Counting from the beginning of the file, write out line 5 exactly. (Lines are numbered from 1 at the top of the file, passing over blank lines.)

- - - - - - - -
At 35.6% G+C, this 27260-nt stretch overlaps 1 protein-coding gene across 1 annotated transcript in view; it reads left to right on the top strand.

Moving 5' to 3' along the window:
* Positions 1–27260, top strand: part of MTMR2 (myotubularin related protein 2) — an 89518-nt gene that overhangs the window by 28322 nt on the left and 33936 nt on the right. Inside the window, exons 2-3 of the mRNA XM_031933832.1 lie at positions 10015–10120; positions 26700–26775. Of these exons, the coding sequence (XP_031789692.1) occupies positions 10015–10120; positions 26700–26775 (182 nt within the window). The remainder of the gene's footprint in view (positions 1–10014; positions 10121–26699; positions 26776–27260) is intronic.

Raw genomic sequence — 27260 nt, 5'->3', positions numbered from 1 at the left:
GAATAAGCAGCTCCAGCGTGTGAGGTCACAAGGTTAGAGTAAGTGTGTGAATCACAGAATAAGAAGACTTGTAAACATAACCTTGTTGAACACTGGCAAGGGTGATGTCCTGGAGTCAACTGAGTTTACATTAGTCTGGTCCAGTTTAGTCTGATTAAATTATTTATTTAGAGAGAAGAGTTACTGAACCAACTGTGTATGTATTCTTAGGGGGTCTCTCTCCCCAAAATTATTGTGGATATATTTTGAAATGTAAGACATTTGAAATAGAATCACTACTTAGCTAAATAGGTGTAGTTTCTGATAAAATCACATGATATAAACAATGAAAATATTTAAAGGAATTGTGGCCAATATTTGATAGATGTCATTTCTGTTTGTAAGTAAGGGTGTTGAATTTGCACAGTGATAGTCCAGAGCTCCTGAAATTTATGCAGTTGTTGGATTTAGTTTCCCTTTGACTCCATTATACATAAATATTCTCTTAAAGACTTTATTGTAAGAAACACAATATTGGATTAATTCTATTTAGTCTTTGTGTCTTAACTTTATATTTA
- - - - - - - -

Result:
GAATAAGCAGCTCCAGCGTGTGAGGTCACAAGGTTAGAGTAAGTGTGTGAATCACAGAATAAGAAGACTTGTAAACATAACCTTGTTGAACACTGGCAAGGGTGATGTCCTGGAGTCAACTGAGTTTACATTAGTCTGGTCCAGTTTAGTCTGATTAAATTATTTATTTAGAGAGAAGAGTTACTGAACCAACTGTGTATGTATTCTTAGGGGGTCTCTCTCCCCAAAATTATTGTGGATATATTTTGAAATGTAAGACATTTGAAATAGAATCACTACTTAGCTAAATAGGTGTAGTTTCTGATAAAATCACATGATATAAACAATGAAAATATTTAAAGGAATTGTGGCCAATATTTGATAGATGTCATTTCTGTTTGTAAGTAAGGGTGTTGAATTTGCACAGTGATAGTCCAGAGCTCCTGAAATTTATGCAGTTGTTGGATTTAGTTTCCCTTTGACTCCATTATACATAAATATTCTCTTAAAGACTTTATTGTAAGAAACACAATATTGGATTAATTCTATTTAGTCTTTGTGTCTTAACTTTATATTTA